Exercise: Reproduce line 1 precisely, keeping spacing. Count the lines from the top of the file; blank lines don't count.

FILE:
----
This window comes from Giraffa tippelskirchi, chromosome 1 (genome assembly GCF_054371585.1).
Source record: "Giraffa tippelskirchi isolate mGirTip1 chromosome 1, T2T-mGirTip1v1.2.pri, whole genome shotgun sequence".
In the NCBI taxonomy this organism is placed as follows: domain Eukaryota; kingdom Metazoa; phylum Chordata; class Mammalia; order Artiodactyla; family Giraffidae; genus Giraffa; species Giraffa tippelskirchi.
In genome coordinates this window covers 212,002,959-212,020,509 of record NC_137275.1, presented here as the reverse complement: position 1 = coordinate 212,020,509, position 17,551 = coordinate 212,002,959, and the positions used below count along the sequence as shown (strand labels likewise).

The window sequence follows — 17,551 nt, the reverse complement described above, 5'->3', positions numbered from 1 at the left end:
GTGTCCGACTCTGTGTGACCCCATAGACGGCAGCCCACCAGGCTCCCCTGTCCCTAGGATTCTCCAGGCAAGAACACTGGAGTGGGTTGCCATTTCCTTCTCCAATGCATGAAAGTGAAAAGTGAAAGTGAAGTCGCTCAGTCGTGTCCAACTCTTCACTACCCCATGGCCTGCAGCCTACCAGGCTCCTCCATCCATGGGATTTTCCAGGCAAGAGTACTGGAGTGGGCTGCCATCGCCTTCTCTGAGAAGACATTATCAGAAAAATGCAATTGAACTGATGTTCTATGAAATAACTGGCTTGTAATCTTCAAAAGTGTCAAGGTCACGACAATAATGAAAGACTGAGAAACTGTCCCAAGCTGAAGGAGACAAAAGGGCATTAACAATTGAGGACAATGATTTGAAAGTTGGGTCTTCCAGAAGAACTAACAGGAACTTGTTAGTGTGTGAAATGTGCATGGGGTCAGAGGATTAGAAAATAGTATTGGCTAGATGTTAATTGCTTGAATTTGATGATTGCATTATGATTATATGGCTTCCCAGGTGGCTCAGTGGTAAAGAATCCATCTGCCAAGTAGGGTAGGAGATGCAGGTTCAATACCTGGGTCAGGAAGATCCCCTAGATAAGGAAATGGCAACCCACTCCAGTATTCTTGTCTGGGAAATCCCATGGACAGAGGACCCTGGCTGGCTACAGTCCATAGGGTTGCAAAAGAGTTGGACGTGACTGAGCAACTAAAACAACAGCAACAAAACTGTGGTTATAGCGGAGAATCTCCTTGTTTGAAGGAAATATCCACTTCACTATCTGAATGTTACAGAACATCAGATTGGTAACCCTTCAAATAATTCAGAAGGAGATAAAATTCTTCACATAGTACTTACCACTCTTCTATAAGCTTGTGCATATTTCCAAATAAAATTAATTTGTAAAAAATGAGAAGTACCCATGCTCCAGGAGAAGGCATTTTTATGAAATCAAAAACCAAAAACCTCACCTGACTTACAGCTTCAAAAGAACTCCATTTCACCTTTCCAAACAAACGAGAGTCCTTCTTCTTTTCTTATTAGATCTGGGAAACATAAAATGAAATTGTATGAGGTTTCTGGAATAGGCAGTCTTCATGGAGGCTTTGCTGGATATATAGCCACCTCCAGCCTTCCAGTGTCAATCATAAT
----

This window comes from Giraffa tippelskirchi, chromosome 1 (genome assembly GCF_054371585.1).